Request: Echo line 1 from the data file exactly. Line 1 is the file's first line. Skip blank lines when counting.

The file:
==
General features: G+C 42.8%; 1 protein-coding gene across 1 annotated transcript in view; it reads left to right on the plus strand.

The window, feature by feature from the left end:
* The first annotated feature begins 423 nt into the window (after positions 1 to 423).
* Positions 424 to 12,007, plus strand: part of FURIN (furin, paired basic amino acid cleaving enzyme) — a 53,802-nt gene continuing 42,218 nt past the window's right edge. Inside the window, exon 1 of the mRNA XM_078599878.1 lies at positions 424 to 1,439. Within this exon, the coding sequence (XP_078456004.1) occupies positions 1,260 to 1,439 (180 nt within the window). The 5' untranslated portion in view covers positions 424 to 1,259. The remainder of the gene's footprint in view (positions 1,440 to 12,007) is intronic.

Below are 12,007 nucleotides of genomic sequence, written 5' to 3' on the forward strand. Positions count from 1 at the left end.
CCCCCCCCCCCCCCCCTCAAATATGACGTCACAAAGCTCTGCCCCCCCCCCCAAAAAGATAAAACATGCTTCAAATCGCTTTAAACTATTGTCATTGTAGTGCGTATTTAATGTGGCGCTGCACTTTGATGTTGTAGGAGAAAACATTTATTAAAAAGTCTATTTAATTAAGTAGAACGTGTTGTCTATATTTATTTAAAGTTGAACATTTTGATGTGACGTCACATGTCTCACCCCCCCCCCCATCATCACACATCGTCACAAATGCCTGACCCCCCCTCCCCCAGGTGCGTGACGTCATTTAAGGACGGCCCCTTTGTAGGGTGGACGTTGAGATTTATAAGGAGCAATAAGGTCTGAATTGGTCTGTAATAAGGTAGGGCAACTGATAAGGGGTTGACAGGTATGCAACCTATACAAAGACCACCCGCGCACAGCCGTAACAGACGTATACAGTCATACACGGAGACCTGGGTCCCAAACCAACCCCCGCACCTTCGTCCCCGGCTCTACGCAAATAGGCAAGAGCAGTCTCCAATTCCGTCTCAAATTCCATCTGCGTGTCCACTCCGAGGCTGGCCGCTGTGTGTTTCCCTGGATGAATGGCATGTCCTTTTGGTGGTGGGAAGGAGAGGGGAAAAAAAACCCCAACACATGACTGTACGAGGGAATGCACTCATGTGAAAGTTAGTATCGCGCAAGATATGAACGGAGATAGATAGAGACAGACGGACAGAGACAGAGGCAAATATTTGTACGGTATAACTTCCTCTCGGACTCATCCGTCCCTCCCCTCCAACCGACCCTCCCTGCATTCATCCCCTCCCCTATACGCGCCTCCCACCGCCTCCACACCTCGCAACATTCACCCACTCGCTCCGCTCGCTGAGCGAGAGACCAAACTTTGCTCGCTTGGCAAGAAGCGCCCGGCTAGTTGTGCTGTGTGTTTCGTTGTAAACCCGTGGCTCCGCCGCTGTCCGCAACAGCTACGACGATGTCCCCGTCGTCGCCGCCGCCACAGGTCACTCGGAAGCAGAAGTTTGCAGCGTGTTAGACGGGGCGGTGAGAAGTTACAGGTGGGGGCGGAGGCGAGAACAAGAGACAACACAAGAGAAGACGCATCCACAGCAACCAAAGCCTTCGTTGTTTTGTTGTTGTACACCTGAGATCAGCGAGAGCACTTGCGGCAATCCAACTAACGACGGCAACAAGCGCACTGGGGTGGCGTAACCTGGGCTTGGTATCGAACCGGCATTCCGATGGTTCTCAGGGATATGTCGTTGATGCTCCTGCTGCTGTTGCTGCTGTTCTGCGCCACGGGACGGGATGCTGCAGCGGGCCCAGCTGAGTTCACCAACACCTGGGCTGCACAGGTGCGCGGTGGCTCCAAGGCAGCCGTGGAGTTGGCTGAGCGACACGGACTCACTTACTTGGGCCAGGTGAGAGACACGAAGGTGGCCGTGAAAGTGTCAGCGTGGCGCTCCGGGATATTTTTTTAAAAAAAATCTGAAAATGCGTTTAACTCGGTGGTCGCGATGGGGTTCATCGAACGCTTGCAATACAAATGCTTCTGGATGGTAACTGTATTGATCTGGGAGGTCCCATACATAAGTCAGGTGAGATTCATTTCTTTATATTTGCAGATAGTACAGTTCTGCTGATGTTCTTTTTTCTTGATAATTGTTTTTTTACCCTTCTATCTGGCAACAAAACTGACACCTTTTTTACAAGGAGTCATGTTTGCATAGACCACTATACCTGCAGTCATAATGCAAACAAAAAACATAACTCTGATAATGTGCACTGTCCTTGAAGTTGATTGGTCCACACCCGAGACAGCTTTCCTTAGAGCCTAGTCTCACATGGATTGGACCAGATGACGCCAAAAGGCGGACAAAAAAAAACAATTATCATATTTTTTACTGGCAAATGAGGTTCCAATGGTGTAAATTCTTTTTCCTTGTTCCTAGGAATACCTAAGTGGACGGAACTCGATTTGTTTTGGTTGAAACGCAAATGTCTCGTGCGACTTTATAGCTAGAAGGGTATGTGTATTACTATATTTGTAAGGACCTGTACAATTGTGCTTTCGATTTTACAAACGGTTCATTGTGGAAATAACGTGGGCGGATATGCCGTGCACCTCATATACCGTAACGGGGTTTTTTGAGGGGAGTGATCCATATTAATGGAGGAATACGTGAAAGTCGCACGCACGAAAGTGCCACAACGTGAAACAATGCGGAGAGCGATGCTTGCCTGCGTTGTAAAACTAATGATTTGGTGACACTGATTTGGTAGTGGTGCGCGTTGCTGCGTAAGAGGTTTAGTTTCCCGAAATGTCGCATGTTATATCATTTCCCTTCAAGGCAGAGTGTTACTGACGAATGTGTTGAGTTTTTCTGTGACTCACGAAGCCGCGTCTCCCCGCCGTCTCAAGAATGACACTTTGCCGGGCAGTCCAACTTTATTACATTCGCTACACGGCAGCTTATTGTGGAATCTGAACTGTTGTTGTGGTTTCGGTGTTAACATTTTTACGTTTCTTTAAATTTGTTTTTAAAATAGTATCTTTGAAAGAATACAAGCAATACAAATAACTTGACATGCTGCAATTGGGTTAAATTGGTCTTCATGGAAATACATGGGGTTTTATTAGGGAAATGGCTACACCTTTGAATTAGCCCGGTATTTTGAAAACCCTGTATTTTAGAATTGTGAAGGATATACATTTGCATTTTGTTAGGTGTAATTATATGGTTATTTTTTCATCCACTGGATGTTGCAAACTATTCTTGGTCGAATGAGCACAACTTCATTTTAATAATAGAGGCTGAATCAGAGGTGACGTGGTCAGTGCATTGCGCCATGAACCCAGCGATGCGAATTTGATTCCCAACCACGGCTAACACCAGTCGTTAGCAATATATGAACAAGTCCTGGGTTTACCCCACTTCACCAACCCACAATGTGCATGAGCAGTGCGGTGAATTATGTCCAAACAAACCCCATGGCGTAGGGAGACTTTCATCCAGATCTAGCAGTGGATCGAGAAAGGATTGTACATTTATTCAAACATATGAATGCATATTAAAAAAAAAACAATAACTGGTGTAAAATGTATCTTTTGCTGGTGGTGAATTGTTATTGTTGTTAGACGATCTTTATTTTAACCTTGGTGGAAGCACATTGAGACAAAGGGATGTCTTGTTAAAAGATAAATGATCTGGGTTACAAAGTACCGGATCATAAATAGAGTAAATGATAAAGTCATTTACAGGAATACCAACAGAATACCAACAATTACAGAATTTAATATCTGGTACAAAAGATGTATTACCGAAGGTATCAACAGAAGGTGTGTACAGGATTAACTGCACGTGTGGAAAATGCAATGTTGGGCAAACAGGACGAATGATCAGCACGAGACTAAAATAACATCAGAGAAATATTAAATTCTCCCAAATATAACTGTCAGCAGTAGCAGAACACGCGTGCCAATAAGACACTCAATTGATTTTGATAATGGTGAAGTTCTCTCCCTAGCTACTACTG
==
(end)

General features: G+C 42.8%; 1 protein-coding gene across 1 annotated transcript in view; it reads left to right on the plus strand.